Its not whats in in the painting but what you bring to it in the first instance. For me, descriptions, experiments and philosophical notions regarding wild children and the potential to educate.

    Not suggesting its in it, its what I bring to it although in this case I have a few descriptions and dates of exactly what year observations in regard to two of the objects were made. If they pre-date it I need to perhaps at least have a closer look to confirm or reject a potential relationship.

    So before looking at it I need to check that I am not imposing something that's not in the painting before I look at it, the temptation to do so spending more time with it would be high as it does look highly suggestive of the subject.

    I would not wish three hours with it at the moment as the danger would be to get to attached to the idea that what I have a strong tendency to relate from text of the period into visual metaphor is indeed the case.

    Don't disagree with the general points but if I was teaching I would want students to develop strategies to deal with the picture in a variety of ways based on the remarks made rather than imposing a method I may personally find useful.

  2. BTW, Jeb: Take a look at the previous post, on entrainment in conversation. A commenter over at Language Log remarked that he had trouble in acting class because he couldn't get the timing right in acted conversation.

  3. Difficult to make full sense of commentator. Was uncertain how to read you're comment sent an e-mail as I think I utterly mis-read it.

    Rhythm of the audience part made no sense as they fall out of rhythm all the time due to local distractions etc and remarks with regard to timing were very general.

    I wrote something very fast and sloppy before reading you're comment ( as a means of not forgetting this as it looks interesting). I used the sub heading mind the gap (recorded message on London tubes making sure you don't fall down the void between the platform and the train). My way of flagging an issue relating to synchronization and its pitfalls although not exactly thought through.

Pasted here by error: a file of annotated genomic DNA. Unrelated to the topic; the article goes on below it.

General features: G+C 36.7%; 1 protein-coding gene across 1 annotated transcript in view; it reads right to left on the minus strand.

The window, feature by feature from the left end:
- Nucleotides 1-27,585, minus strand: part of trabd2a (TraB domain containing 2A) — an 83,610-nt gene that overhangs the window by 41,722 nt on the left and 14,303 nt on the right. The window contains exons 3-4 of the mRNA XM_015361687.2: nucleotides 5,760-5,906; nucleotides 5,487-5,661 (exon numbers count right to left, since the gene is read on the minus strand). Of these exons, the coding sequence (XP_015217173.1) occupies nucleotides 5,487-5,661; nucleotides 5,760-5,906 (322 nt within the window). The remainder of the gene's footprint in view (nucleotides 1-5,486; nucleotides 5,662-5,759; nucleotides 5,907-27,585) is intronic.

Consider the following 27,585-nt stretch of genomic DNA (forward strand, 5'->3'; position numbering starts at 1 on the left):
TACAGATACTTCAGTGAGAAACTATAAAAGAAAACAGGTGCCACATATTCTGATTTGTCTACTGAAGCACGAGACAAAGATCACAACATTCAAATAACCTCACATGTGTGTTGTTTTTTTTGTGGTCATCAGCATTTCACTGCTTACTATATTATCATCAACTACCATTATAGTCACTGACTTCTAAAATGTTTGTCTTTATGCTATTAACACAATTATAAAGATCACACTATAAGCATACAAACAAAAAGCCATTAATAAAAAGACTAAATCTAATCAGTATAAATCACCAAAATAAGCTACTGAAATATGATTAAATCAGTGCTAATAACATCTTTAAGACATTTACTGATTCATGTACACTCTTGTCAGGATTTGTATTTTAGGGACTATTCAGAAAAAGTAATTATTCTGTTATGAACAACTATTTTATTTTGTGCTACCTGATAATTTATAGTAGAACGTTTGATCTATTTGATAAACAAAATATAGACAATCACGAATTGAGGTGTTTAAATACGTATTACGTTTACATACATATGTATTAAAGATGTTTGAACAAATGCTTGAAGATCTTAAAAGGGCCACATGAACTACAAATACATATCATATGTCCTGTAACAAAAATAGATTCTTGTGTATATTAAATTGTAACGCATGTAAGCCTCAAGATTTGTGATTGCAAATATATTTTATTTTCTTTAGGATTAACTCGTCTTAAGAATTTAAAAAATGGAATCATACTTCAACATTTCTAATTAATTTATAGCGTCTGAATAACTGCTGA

4. The thing about conversation is this: In natural conversation people synchronize their internal conversational/mental rhythms. This shows up in the precision of turn-taking. There is always some small gap between one person and the other. But the gap isn't of just any arbitrary small length. It appears to be at small fixed intervals (divisible by roughly 50 msec) suggesting a periodic entrainment.

    Now, when actors converse on stage. It isn't a "real" conversation. The actors are uttering prepackaged bits of language. One could do that without actually entraining with one another, and that's what the commenter at Language Log seems to be suggesting. OTOH, musicians entrain w/ one another all the time. It's the bedrock of their performance. I should think actors do the same.

  5. I think the commentator had difficult getting experience in to language and the language he did have which I suspect may have come directly from the classroom (it often does) was less than helpful in regard to resolving the issue, which appeared to be with multi-tasking and scanning in particular.

    "I should think actors do the same." Yes. A movement exercise (more related to developing movement). You enter a room, metronome is on, you are made to skip with a rope to a different rhythm, tutor hits the floor with a stick to yet another beat which vibrates along the floor and through you're body. Its very difficult to maintain the rhythm, usually done first thing in the morning to add to the stress.

    For the first half hour as soon as one person goes its like a ripple moving out and distracting everyone else until the whole group falls apart (not dissimilar to issues you can have with an audience often from unwanted noise or movement). It takes ages to get everyone working together and absorbed as the concentration required is horrific.